‘Repton famously found villas distasteful, and it as though exposure to villas would bring out a case of the shudders in him.
A gloss from the Type-Setter: while some will know me as the Nonesuch, the man of immaculate taste, there will be those still unaware of my contrary distaste for the beasts, and other such objects of the field, and hence a great aversion to the outside world. It is to this trait – it has been called a craven surrender to a childish fear, I will admit as much – that our Editor alluded in note 1821, and it has warmed me to my editorial role – whatever difficulties the post may bring to my posture, they are as nothing to the shock of flies on an otherwise impeccable and doubly pressed silk shirt. Allow me then to bring Humphry Repton’s landscapes to you through the medium of his sketches, without the trouble of muddy boots, cow-berries and barb-wire in the crotch.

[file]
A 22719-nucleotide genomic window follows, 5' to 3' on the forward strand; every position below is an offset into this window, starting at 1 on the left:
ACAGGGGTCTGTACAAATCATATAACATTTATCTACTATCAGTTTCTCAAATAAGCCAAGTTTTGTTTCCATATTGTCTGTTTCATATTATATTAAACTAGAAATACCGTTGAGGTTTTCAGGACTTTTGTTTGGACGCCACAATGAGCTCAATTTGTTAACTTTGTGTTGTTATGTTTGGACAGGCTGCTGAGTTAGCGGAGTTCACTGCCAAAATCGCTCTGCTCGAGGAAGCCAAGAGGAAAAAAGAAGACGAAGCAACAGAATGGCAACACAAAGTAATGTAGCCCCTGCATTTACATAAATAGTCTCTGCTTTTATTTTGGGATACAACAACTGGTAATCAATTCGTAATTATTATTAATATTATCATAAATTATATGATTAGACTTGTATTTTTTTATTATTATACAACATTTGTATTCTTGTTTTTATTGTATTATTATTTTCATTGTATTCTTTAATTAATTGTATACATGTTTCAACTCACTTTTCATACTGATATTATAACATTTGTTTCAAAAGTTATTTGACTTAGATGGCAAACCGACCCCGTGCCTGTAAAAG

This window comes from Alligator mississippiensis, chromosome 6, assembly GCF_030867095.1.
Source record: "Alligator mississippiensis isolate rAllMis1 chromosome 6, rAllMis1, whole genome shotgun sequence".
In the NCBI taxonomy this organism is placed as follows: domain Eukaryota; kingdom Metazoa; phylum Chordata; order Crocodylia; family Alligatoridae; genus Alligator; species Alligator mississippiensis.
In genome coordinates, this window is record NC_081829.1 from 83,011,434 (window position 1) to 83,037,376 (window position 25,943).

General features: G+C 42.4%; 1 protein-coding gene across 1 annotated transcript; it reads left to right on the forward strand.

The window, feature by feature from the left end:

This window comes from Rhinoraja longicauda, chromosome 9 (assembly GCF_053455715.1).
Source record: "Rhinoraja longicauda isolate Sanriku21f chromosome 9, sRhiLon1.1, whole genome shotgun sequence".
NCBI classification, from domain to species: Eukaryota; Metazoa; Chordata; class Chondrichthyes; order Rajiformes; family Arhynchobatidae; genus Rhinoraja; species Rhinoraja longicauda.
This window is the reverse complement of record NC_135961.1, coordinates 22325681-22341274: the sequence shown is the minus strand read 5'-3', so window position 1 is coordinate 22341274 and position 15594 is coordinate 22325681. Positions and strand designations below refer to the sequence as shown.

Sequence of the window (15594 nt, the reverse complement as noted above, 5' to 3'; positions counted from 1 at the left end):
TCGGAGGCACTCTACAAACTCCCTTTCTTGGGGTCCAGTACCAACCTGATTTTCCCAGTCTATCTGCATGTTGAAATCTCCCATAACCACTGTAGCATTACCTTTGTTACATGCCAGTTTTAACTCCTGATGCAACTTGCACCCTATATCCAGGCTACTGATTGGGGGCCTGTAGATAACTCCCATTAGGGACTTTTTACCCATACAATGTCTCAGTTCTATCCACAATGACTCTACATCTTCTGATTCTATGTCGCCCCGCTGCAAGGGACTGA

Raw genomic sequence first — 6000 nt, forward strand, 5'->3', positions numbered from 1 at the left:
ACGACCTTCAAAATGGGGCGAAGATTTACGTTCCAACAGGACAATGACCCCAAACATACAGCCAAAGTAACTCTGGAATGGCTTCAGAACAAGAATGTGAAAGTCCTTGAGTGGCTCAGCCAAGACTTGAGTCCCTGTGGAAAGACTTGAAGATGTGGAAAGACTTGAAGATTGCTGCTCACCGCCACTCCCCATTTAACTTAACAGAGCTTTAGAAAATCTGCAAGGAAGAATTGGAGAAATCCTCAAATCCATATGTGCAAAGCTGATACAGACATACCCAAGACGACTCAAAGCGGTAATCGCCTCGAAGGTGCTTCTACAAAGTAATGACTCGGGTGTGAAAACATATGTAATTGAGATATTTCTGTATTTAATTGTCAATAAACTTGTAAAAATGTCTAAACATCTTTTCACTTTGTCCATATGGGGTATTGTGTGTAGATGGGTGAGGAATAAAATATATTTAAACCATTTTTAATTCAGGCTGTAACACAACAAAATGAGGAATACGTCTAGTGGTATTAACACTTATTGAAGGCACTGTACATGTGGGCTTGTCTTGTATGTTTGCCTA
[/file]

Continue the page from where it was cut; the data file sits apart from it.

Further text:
As promised in my recent note 1820 therefore, I now append the Professor’s submission for the Gothic (he prefers ‘Sondergothik’ – that late form of Gothic peculiar to Central Europe which speaks to the romantic, fantastical and sometimes overwrought soul of the Czech nationalist):
‘Humphry Repton was perfectly happy to work with the inspired idiosyncracies of Gothic design that James Wyatt provided for Norris Castle.